Nick Procopio, Ph.D., Director of the Division of Science and Research, New Jersey Department of Environmental Protection speaks during the STEM in Government panel at the Governor's STEM Scholars' first conference of the 2023-2024 year. He is joined by Samuel Joisil, STEM Program Manager, U.S. Army Combat Capabilities Development Command (DEVCOM) Armaments Center, Picatinny Arsenal, Capt. Jean O’Brien, U.S. Navy, Retired, and Michael Geraghty, Director of Cybersecurity and Chief Information Security Officer, State of New Jersey on the panel.
Communication is often regarded as a humanities topic and is usually separated from the logical thinking of science. However, at the first Governor’s STEM Scholar Conference held at the Richard Weeks Hall of Engineering at Rutgers University, Scholars were shown the importance of developing soft skills for their future careers in STEM.
In the first set of panelists, Scholars listened to Michael Geraghty, Samuel Joisil, Captain Jean O’Brien, and Nicholas Procopio, Ph.D. speak about their STEM careers in relation to the government. One particular panelist that left a deep impression on me was Dr. Procopio’s advice in regards to soft skills. He emphasized the importance of taking opportunities, being bold, and having thick skin. In finding opportunities, he stated that “if you stop looking for opportunities, they’ll stop being there.” As high schoolers looking for internships, research facilities, and other experiences in the STEM field to further our futures, Dr. Procopio’s advice resonated with a lot of the Scholars. He showed that even though you may get turned down, keep looking because you will eventually find something. Dr. Procopio further described what distinguishes someone with an administrative role, essentially explaining what it takes to “move up the ladder”. Although everyone has some leadership tendencies, only people who recognize instances in which they can become prominent leaders and can effectively communicate take on leadership roles.
Dr. Procopio makes the connection between communication and leadership and once again, relates it back to the STEM field. I find that this applies to many other aspects of life, not just a job. Finding areas of leadership in classrooms, clubs, and even in this very program are all openings to connect people with one another, formulate cohesive teams, and collaborate to create unique ideas. Being able to demonstrate effective leadership, but also being able to bring together a community of scientists is truly a special talent.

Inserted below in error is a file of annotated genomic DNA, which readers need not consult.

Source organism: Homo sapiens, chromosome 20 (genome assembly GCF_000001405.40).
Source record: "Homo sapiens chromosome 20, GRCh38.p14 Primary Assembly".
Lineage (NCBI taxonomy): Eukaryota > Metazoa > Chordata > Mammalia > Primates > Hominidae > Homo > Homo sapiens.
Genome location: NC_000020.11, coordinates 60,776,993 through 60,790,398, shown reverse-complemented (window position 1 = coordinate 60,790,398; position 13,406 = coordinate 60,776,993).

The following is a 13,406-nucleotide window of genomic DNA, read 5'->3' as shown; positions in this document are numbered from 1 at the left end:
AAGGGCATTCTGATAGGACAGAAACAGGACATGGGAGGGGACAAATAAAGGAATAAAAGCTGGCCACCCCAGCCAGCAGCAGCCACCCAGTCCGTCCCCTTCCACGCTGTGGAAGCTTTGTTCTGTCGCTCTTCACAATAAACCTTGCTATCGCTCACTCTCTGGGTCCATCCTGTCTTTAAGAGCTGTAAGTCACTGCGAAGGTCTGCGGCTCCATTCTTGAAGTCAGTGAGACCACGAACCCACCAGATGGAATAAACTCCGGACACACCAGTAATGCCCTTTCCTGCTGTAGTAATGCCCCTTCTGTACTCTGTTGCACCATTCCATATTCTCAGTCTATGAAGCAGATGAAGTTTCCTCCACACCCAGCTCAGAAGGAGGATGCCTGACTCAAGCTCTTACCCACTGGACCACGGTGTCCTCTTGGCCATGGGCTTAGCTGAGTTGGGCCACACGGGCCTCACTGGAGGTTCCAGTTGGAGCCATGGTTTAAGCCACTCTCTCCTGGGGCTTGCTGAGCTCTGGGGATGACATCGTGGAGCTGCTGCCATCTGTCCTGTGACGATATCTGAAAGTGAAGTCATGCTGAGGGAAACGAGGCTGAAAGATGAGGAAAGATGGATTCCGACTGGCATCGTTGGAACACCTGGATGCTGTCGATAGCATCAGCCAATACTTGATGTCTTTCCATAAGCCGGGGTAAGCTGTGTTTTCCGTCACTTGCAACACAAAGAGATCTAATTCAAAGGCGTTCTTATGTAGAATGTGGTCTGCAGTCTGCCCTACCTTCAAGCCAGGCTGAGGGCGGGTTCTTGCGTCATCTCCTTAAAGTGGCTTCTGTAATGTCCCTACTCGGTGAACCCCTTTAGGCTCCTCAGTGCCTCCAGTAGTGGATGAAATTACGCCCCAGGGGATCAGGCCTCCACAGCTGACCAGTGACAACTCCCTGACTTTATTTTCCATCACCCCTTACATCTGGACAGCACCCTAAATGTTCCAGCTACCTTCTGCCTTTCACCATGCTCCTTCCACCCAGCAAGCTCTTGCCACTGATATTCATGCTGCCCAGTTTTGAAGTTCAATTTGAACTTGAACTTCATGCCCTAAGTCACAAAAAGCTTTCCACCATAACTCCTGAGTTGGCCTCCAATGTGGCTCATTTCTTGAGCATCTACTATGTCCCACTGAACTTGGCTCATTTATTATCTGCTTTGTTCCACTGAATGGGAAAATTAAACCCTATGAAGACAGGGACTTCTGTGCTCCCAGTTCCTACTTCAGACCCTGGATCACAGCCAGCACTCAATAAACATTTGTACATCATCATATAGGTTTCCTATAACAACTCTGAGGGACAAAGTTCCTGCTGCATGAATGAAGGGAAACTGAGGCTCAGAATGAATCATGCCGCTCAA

These new perspectives on communication and leadership reminded me of the significance of being a multifaceted person. Whether you major in science or history, it is without a doubt that social skills will be utilized and even used to differentiate yourself from others in the same field as you. This conference demonstrated the rising need for STEM majors to step forward as not only scientists, but as leaders.
Written by Claire Jiang, 2023-2024 Scholar Claire Jiang is a sophomore in the Academy for Medical Science Technology at the Bergen County Academies. As a dedicated advocate for the communities in the area, Claire has completed over 100 volunteer hours with the Junior Medical Program at Mount Sinai Morningside. In this program, she has supported numerous patients and staff members at the hospital by implementing employee wellness initiatives and building meaningful relationships. She also has participated in the Research Scholars Program created by Harvard Student Agencies and Learn with Leaders to produce a paper investigating the impacts of fruits on Rheumatoid Arthritis. Claire's interest in arthritis persists as she is currently involved in cellular biology research at BCA with a focus on Juvenile Idiopathic Arthritis. In the future, Claire hopes to become a leader in her community through her work in the medical field by advocating for others and creating impactful change. Outside of STEM related subjects, Claire is also an avid member of the Model UN community at BCA, having chaired at the Junior Academy Model UN Conference and winning awards at conferences. She is also a current student at the Manhattan School of Music Precollege and majoring in classical piano.